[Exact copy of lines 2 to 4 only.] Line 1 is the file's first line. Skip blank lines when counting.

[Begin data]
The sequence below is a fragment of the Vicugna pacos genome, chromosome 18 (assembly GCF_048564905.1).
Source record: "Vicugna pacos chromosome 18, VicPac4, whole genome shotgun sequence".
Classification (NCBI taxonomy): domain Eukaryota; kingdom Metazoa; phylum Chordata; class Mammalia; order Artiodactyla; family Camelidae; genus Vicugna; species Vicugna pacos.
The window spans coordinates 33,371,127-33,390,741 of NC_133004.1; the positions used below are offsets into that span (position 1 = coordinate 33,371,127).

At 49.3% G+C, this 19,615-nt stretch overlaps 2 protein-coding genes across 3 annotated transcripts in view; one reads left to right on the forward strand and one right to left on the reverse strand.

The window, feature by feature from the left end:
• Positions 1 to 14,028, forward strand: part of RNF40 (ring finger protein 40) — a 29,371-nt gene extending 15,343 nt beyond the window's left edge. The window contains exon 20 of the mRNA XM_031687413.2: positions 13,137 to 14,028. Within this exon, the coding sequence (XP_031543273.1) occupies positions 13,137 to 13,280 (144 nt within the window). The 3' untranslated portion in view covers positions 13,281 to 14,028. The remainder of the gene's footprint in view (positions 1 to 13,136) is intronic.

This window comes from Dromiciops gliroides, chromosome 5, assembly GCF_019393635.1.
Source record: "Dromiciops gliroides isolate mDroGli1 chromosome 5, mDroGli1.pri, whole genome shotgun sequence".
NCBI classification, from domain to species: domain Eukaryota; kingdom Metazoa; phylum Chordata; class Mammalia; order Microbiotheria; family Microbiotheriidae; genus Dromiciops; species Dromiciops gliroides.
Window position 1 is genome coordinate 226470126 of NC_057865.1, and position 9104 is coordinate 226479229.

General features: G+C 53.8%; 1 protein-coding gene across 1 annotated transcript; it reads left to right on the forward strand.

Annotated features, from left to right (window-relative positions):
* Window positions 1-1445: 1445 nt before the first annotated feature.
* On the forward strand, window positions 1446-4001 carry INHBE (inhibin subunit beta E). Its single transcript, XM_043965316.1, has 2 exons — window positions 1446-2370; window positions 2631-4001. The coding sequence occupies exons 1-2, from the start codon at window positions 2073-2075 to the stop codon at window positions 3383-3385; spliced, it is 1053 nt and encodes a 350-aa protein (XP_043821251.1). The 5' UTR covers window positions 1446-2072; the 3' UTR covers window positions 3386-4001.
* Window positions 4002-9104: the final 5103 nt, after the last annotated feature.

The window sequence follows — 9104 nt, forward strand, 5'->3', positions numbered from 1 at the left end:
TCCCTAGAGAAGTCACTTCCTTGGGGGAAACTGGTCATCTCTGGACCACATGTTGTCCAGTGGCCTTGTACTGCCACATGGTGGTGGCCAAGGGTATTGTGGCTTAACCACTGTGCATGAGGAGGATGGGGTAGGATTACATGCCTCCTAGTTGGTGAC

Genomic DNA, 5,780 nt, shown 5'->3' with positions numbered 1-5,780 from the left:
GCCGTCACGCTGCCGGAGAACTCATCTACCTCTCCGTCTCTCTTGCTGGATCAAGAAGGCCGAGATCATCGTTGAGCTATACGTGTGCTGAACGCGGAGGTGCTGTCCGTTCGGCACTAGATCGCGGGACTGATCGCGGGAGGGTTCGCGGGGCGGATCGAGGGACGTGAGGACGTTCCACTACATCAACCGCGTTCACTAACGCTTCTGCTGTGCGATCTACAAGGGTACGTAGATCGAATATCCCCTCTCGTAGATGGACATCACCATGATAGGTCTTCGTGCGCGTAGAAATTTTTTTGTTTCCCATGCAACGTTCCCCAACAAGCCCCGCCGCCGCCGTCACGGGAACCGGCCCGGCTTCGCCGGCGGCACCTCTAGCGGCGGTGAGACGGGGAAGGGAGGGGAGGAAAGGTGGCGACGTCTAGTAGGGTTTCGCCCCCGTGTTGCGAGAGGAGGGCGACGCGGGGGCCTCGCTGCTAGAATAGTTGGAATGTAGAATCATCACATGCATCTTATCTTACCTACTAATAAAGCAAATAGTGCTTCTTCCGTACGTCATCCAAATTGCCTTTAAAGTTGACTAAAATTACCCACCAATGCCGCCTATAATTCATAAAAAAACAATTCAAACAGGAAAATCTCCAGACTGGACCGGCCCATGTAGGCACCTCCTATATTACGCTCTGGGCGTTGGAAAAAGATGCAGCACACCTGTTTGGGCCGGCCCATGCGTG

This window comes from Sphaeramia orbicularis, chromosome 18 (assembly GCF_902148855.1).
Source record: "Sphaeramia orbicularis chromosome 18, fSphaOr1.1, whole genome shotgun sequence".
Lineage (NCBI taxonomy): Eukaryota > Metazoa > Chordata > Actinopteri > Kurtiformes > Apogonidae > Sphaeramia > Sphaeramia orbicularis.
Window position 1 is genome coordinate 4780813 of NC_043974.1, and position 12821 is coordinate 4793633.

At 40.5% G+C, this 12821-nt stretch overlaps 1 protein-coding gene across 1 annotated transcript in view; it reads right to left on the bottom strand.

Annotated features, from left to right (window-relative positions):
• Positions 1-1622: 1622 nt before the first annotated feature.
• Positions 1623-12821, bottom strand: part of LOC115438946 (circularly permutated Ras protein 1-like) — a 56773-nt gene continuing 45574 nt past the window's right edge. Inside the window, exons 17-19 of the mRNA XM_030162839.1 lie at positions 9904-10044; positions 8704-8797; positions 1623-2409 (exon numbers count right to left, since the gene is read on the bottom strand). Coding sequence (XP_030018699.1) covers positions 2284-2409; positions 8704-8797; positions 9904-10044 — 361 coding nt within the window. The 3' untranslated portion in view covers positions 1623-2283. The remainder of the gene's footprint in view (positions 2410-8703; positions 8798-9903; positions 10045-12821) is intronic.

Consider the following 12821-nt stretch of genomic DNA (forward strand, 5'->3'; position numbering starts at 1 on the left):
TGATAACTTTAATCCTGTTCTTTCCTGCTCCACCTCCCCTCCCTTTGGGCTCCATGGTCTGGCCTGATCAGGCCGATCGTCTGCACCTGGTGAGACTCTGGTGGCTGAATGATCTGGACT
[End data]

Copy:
Source record: "Vicugna pacos chromosome 18, VicPac4, whole genome shotgun sequence".
Classification (NCBI taxonomy): domain Eukaryota; kingdom Metazoa; phylum Chordata; class Mammalia; order Artiodactyla; family Camelidae; genus Vicugna; species Vicugna pacos.
The window spans coordinates 33,371,127-33,390,741 of NC_133004.1; the positions used below are offsets into that span (position 1 = coordinate 33,371,127).